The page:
Like dogs, [the researchers] say, ferrets originally were bred for practical reasons like hunting. Their role within human society has since shifted, as they now predominantly serve as pets. If ferrets adapted to a new social ecology within human society as have other domestic species, like dogs and horses, then they ought to respond to humans differently than their wild forebears.
So how did the ferrets do in a test?
The domestic species – ferrets and dogs – tolerated prolonged eye-contact from their owners, but not from strangers, while the wild mustelids [a mix of polecats, weasels, otters, badgers, minks] did not show this distinction. Ferrets and dogs were also both more likely to accept food from their owners than from strangers, while the wild mustelids made their approach decisions randomly, equally preferring their owners and a stranger (In fact, there was a slight but statistically insignificant preference for the stranger!)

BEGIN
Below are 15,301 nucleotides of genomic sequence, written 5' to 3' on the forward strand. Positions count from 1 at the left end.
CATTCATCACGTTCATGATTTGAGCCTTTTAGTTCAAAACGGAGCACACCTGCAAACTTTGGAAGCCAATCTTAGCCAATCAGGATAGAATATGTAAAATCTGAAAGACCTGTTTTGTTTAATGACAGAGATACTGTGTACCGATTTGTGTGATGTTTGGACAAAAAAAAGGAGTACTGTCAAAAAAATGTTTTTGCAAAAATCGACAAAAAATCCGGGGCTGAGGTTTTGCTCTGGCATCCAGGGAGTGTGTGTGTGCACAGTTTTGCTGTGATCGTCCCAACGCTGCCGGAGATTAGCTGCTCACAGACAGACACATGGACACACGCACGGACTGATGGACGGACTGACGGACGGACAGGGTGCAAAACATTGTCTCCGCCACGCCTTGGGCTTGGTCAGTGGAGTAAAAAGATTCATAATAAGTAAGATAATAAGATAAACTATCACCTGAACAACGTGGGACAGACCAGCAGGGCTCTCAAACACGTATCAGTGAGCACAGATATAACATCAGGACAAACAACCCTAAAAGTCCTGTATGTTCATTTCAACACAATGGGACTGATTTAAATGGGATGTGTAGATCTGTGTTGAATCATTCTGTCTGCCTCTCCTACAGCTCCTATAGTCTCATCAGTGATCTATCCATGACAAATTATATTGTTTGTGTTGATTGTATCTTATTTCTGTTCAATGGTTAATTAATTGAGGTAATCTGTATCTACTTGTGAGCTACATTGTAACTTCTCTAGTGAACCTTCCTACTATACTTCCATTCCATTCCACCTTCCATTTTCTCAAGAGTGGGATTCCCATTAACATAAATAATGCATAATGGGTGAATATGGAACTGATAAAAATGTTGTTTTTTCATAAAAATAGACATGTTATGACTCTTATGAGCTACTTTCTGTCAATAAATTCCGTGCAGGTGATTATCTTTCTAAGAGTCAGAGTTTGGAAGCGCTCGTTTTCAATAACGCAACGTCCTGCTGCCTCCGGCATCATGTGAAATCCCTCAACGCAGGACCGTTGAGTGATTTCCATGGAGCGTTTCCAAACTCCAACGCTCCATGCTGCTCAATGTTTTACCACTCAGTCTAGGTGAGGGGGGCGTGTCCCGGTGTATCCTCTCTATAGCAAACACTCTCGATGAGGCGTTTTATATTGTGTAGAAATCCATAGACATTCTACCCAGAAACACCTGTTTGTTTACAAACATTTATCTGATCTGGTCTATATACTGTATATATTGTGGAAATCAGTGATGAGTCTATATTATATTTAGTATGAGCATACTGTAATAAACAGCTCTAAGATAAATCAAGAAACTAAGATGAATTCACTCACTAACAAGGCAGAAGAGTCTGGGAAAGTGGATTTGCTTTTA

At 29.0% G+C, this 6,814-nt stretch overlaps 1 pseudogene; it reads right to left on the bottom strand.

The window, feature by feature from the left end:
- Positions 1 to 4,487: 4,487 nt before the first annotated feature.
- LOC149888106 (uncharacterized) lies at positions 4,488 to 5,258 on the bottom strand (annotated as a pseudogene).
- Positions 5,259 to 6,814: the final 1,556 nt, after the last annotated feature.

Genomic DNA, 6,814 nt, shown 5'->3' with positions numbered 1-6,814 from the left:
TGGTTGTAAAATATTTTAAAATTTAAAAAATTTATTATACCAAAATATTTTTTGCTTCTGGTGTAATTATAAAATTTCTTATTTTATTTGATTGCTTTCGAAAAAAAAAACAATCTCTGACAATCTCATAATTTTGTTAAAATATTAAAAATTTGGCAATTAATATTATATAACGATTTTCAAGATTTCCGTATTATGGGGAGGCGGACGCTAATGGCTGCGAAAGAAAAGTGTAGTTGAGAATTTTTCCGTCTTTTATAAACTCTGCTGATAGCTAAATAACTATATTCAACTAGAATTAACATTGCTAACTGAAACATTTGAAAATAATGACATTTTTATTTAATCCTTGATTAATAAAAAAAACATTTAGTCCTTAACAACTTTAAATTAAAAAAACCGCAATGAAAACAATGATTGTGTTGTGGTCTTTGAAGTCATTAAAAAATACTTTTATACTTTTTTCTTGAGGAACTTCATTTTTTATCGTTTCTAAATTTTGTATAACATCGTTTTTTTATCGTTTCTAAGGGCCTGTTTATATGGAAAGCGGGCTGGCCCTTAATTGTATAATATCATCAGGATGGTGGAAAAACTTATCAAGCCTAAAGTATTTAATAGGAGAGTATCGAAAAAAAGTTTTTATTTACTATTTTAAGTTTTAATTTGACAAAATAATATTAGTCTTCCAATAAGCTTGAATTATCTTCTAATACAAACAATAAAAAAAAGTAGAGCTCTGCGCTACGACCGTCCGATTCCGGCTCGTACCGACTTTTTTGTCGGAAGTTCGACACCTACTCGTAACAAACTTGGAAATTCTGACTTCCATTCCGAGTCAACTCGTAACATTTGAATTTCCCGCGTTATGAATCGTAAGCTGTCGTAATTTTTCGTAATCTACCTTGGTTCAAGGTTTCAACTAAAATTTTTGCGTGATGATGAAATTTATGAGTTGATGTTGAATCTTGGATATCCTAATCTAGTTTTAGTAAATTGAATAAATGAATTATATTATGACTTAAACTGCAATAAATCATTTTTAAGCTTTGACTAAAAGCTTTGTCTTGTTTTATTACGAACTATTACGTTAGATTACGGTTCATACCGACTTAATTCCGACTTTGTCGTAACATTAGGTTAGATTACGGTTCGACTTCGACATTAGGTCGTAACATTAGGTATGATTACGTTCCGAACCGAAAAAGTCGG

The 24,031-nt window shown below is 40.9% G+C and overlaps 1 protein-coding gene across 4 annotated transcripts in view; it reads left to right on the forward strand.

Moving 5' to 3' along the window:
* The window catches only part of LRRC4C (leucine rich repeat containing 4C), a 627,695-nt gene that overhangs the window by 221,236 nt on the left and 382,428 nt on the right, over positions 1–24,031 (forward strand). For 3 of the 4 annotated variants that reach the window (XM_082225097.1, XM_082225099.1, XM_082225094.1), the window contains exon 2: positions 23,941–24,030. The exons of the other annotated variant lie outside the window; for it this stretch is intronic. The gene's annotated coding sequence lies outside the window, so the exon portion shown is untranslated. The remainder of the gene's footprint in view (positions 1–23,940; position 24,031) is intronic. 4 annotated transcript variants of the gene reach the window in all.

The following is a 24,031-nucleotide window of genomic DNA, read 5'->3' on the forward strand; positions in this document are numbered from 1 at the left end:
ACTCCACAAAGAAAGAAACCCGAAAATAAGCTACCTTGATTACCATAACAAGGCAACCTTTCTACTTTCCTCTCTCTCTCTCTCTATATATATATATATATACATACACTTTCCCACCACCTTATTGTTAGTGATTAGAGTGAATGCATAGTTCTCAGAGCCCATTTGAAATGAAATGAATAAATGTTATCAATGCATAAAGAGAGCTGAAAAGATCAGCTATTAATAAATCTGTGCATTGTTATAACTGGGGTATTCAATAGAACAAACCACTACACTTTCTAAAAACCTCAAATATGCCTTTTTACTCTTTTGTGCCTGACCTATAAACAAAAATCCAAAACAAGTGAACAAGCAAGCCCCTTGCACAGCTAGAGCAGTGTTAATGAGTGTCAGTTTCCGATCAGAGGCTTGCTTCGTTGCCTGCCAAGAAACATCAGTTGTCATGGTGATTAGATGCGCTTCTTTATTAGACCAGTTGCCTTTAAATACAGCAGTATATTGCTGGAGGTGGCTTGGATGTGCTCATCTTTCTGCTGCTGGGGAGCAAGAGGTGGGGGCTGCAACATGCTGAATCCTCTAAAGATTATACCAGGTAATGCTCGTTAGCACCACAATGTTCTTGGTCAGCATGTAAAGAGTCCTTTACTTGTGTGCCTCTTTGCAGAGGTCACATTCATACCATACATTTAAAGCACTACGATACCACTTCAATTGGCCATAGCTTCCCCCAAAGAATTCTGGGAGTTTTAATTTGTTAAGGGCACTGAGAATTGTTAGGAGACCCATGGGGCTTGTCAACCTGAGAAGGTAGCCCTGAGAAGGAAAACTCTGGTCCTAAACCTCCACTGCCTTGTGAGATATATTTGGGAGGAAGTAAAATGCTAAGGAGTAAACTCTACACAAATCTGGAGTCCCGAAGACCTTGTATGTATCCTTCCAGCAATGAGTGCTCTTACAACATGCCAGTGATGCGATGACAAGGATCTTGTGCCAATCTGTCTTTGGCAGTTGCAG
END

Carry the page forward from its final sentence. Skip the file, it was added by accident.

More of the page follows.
(Photo by Flickr user downatthezoo)